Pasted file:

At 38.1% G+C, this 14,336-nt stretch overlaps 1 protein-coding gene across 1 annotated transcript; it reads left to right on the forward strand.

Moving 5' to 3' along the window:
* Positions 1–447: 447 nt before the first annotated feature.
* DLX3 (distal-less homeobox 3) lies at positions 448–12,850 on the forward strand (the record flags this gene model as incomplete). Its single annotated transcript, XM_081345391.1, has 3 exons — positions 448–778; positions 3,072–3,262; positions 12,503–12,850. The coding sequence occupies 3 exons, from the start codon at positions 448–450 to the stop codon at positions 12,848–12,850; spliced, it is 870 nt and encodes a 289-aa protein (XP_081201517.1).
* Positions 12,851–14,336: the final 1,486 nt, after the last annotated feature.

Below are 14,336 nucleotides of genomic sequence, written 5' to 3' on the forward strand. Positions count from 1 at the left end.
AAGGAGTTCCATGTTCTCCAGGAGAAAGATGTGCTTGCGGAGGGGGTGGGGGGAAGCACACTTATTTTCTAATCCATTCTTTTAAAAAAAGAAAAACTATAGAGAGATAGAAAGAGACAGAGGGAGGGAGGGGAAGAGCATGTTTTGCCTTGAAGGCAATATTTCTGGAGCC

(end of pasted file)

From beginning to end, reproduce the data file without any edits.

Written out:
At 38.1% G+C, this 14,336-nt stretch overlaps 1 protein-coding gene across 1 annotated transcript; it reads left to right on the forward strand.

Moving 5' to 3' along the window:
* Positions 1–447: 447 nt before the first annotated feature.
* DLX3 (distal-less homeobox 3) lies at positions 448–12,850 on the forward strand (the record flags this gene model as incomplete). Its single annotated transcript, XM_081345391.1, has 3 exons — positions 448–778; positions 3,072–3,262; positions 12,503–12,850. The coding sequence occupies 3 exons, from the start codon at positions 448–450 to the stop codon at positions 12,848–12,850; spliced, it is 870 nt and encodes a 289-aa protein (XP_081201517.1).
* Positions 12,851–14,336: the final 1,486 nt, after the last annotated feature.

Below are 14,336 nucleotides of genomic sequence, written 5' to 3' on the forward strand. Positions count from 1 at the left end.
AAGGAGTTCCATGTTCTCCAGGAGAAAGATGTGCTTGCGGAGGGGGTGGGGGGAAGCACACTTATTTTCTAATCCATTCTTTTAAAAAAAGAAAAACTATAGAGAGATAGAAAGAGACAGAGGGAGGGAGGGGAAGAGCATGTTTTGCCTTGAAGGCAATATTTCTGGAGCC